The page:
Harris, a Home Depot web developer, took Cooper that morning to Little Apron Academy, the in-house daycare center at work. They stopped at a Chick-fil-A for breakfast. But when they leave, Harris doesn’t make the turn to the daycare. Instead, he drives to work, parks his car and walks in to the office. Within hours, Cooper is dead of hypothermia.
The intense publicity of the case went worldwide when it was disclosed at a preliminary hearing that Harris was sending sexually explicit texts to other women shortly before and after he left Cooper in the parking lot. It would be disclosed he was having extramarital affairs, sleeping with prostitutes and exchanging graphic texts with underage girls.
Harris would be indicted for Cooper’s murder and other crimes. Because of intense pretrial publicity, the trial was moved from Cobb County to Glynn County in coastal Georgia. The jury in Brunswick would convict Harris of Cooper’s murder and he would be sentenced to life in prison without the possibility of parole.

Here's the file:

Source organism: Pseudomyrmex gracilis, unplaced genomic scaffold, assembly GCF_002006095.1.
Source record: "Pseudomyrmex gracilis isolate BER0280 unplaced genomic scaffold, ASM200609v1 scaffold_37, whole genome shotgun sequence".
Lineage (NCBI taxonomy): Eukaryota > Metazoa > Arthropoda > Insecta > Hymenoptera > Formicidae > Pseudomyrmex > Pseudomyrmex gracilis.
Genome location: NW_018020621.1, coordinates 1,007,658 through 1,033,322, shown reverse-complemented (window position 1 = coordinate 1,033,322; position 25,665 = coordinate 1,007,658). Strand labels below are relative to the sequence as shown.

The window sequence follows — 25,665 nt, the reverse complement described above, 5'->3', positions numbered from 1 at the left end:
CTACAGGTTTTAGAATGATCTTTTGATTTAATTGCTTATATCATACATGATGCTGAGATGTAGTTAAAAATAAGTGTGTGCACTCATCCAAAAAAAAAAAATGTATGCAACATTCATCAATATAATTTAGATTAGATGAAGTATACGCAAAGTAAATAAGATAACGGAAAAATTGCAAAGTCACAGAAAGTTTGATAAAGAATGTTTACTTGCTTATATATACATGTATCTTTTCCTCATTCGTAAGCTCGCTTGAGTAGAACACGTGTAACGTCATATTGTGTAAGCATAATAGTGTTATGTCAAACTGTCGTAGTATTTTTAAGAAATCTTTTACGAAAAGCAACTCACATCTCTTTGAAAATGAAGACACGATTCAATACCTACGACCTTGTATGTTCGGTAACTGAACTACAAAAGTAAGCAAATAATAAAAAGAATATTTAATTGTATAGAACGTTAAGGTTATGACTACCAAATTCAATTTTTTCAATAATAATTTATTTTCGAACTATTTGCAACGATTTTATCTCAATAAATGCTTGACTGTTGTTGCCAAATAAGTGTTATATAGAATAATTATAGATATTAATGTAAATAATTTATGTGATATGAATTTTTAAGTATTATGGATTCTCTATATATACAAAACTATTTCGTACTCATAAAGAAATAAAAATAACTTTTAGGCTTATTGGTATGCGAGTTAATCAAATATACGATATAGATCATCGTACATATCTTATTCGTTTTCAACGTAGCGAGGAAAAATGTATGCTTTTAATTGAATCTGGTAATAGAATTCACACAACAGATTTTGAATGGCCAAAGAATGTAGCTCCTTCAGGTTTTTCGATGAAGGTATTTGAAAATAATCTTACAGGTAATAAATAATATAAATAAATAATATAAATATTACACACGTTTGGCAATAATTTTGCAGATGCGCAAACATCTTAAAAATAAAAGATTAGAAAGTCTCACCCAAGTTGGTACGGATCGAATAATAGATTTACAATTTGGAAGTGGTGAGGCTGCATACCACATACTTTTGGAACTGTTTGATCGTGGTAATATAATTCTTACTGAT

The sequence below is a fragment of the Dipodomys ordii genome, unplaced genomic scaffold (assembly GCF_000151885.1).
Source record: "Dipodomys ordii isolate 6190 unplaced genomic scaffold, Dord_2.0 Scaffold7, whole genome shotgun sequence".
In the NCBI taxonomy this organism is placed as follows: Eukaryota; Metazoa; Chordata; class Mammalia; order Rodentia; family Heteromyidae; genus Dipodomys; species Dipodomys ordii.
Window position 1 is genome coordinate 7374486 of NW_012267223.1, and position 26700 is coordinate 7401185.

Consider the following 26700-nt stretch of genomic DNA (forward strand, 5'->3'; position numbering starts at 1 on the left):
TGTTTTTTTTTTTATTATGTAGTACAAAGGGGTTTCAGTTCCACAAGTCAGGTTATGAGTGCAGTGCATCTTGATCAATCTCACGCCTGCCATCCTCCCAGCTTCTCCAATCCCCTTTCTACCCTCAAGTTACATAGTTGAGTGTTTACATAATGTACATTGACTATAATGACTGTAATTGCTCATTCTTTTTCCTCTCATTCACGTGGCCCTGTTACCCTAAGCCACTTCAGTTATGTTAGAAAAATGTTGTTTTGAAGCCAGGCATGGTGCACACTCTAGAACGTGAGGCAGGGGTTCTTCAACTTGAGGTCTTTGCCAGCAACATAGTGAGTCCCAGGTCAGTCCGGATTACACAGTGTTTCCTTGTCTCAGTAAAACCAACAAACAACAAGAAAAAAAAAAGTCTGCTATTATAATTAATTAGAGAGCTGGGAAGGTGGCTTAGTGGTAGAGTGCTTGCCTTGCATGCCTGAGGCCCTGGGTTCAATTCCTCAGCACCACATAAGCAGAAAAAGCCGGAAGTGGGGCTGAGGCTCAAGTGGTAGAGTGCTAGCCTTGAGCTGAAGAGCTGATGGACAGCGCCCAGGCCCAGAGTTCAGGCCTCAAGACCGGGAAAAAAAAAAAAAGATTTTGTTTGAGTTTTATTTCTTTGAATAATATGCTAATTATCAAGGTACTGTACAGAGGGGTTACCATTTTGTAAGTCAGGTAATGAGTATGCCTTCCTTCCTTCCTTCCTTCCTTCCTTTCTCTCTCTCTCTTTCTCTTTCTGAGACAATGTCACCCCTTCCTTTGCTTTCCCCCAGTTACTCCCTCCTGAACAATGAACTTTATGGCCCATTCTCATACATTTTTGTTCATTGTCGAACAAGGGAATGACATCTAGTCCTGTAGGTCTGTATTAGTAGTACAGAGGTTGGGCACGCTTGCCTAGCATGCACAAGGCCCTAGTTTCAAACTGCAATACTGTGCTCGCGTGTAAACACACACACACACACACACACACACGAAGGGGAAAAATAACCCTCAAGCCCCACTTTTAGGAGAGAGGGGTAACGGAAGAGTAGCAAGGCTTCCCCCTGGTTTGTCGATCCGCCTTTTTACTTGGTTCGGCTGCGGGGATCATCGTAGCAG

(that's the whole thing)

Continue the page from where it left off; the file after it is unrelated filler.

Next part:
Before and during the trial, Harris’ defense lawyers said what Harris did was a tragic mistake because he loved his son. They also tried to keep evidence of Harris’ deviant sexual behavior from being presented to the jury, arguing it was unfairly prejudicial. Prosecutors contended it showed Harris’ motive — to life a child-free life so he pursue sexual relations.
Superior Court Judge Mary Staley Clark sided with prosecutors and let it all in. The jury heard days of testimony about the affairs, the graphic texts and the prostitutes.
This became a major thrust of Harris’ appeal to the Georgia Supreme Court in his bid for a new trial. The case was argued this past January and the court released its decision on June 22.
Breakdown’s Episode 18 of “Death in a Hot Car; Mistake or Murder?” covers the court’s momentous ruling and the aftermath.
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